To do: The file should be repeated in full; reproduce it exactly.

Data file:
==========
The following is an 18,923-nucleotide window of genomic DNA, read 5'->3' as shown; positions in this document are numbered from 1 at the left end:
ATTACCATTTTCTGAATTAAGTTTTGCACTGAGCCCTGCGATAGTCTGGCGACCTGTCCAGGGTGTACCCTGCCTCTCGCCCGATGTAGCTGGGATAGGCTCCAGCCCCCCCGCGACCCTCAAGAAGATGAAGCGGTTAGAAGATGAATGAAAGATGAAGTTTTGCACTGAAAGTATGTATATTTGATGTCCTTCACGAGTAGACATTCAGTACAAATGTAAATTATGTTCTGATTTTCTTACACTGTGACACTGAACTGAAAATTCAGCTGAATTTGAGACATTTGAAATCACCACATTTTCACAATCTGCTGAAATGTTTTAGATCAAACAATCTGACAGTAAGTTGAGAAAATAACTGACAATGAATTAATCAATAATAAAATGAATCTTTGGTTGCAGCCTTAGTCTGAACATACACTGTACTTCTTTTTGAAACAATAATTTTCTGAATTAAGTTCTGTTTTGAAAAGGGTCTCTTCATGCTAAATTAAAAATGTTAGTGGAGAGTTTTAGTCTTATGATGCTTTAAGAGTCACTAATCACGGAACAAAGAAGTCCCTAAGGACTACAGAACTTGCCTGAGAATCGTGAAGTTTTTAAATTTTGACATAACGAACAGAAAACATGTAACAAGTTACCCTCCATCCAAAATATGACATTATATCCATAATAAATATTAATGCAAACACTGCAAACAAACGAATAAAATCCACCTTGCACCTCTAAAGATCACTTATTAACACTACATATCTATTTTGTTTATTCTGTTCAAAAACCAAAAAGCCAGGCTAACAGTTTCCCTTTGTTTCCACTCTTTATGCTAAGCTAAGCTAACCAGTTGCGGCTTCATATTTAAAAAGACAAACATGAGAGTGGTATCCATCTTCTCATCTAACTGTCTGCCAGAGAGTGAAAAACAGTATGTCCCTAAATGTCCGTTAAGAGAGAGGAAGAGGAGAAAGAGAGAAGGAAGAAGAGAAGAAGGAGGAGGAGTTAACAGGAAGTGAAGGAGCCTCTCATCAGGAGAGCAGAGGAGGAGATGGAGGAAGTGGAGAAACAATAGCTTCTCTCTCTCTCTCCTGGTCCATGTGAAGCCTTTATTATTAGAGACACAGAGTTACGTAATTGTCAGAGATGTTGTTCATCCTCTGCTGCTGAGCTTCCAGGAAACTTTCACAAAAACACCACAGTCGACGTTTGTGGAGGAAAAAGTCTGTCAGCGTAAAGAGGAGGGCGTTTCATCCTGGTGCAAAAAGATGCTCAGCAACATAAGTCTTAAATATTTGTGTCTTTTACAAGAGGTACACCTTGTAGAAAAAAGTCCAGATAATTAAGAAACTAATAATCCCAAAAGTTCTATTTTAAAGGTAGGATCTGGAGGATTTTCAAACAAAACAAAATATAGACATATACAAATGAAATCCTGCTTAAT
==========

The following is an 18,923-nucleotide window of genomic DNA, read 5'->3' as shown; positions in this document are numbered from 1 at the left end:
ATTACCATTTTCTGAATTAAGTTTTGCACTGAGCCCTGCGATAGTCTGGCGACCTGTCCAGGGTGTACCCTGCCTCTCGCCCGATGTAGCTGGGATAGGCTCCAGCCCCCCCGCGACCCTCAAGAAGATGAAGCGGTTAGAAGATGAATGAAAGATGAAGTTTTGCACTGAAAGTATGTATATTTGATGTCCTTCACGAGTAGACATTCAGTACAAATGTAAATTATGTTCTGATTTTCTTACACTGTGACACTGAACTGAAAATTCAGCTGAATTTGAGACATTTGAAATCACCACATTTTCACAATCTGCTGAAATGTTTTAGATCAAACAATCTGACAGTAAGTTGAGAAAATAACTGACAATGAATTAATCAATAATAAAATGAATCTTTGGTTGCAGCCTTAGTCTGAACATACACTGTACTTCTTTTTGAAACAATAATTTTCTGAATTAAGTTCTGTTTTGAAAAGGGTCTCTTCATGCTAAATTAAAAATGTTAGTGGAGAGTTTTAGTCTTATGATGCTTTAAGAGTCACTAATCACGGAACAAAGAAGTCCCTAAGGACTACAGAACTTGCCTGAGAATCGTGAAGTTTTTAAATTTTGACATAACGAACAGAAAACATGTAACAAGTTACCCTCCATCCAAAATATGACATTATATCCATAATAAATATTAATGCAAACACTGCAAACAAACGAATAAAATCCACCTTGCACCTCTAAAGATCACTTATTAACACTACATATCTATTTTGTTTATTCTGTTCAAAAACCAAAAAGCCAGGCTAACAGTTTCCCTTTGTTTCCACTCTTTATGCTAAGCTAAGCTAACCAGTTGCGGCTTCATATTTAAAAAGACAAACATGAGAGTGGTATCCATCTTCTCATCTAACTGTCTGCCAGAGAGTGAAAAACAGTATGTCCCTAAATGTCCGTTAAGAGAGAGGAAGAGGAGAAAGAGAGAAGGAAGAAGAGAAGAAGGAGGAGGAGTTAACAGGAAGTGAAGGAGCCTCTCATCAGGAGAGCAGAGGAGGAGATGGAGGAAGTGGAGAAACAATAGCTTCTCTCTCTCTCTCCTGGTCCATGTGAAGCCTTTATTATTAGAGACACAGAGTTACGTAATTGTCAGAGATGTTGTTCATCCTCTGCTGCTGAGCTTCCAGGAAACTTTCACAAAAACACCACAGTCGACGTTTGTGGAGGAAAAAGTCTGTCAGCGTAAAGAGGAGGGCGTTTCATCCTGGTGCAAAAAGATGCTCAGCAACATAAGTCTTAAATATTTGTGTCTTTTACAAGAGGTACACCTTGTAGAAAAAAGTCCAGATAATTAAGAAACTAATAATCCCAAAAGTTCTATTTTAAAGGTAGGATCTGGAGGATTTTCAAACAAAACAAAATATAGACATATACAAATGAAATCCTGCTTAAT